One of the practical difficulties of ray-coordinate-based wavefield extrapolation is developing a robust procedure for handling triplicating rayfields that naturally arise due to wavefield multipathing. In particular, we need to prevent numerical instabilities from arising when calculating coordinate Jacobian spreading and related parameters that require computing finite-difference derivatives at the ray-crossing locations. Sava and Fomel (2004) apply a regularization parameter that prevents division by zero. This procedure, though, can lead to anomalous extrapolation amplitudes, which motivates us to seek out new methods for calculating rayfields and circumventing the ubiquitous problem of ray-coordinate triplication.

Underlying ray-coordinate systems may be generated by assuming that the rayfield is frequency-independent, and computing the solution to the wide-band eikonal equation Cervený (2001). However, this approximation can be inappropriate for complex geology where a stationary ray-coordinate system inadequately describes monochromatic wave propagation over a range of frequencies. One example is the significant frequency-dependence of rayfield illumination across salt-sediment interfaces characterized by large impedance contrasts and rugose topography. Hence, an important question is how does one expect to maintain a sufficient and consistent wavefield illumination when the underlying rayfield is itself strongly dependent on frequency? Hence, a frequency-dependent ray-coordinate systems should be an invaluable tool for enhancing imaging practice in complex media.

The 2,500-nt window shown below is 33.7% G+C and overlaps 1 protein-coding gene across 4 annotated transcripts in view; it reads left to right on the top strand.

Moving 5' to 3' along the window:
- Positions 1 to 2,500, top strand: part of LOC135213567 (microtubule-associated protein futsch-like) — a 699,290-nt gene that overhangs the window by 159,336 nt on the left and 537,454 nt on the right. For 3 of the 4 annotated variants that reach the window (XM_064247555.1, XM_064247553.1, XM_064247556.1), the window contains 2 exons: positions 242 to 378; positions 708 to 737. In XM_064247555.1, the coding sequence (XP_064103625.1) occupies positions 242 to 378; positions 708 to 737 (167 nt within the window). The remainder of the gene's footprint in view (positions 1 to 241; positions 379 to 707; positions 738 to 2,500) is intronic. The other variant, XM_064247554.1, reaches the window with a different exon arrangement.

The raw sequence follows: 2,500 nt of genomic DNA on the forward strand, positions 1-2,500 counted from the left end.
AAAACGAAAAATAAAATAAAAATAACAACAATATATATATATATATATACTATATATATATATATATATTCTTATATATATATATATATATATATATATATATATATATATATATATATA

This paper presents a procedure for constructing a frequency-dependent ray-coordinate system in an adaptive manner directly from the wavefield. The key idea is that the rayfront vectors at any given step are directly calculable from the phase-gradient of previous wavefield solution steps. This naturally leads to a bootstrapping procedure where one alternates between calculating the coordinate system for the next step, and the corresponding wavefield solution at that step. The methodology is similar to the Riemannian wavefield extrapolation (RWE) technique presented by Sava and Fomel (2004), where rayfields are traced through a smoothed velocity model using a Huygens' wavefront tracer Sava and Fomel (2001). The method differs, though, in that frequency-stationarity of the rayfield is not assumed, and the rayfield is instead calculated on-the-fly from the monochromatic wavefield. This method also differs from Shragge and Biondi (2003) in that an initial wavefield is not required as a precondition for solution. Also included in this report is a companion paper, Shragge and Biondi (2004), that discusses the strategy of using wavefield solutions precomputed on a background velocity model to train an updated ray-coordinate system using phase-rays.

We begin this paper with a review of phase-ray theory, frequency-dependent coordinate system generation, and ray-coordinate wavefield extrapolation. Then, we introduce the bootstrap procedure by which the ray-coordinate system and accompanying wavefield solutions are computed. Next, we show examples of wavefields extrapolated in adaptive phase-ray coordinates, and conclude with a discussion of the complications posed by triplicating coordinate systems. A more general formulation involving the oriented wave equation Fomel (2003) has the potential to address this problem in a robust theoretical framework, although such opportunity remains subject to future research.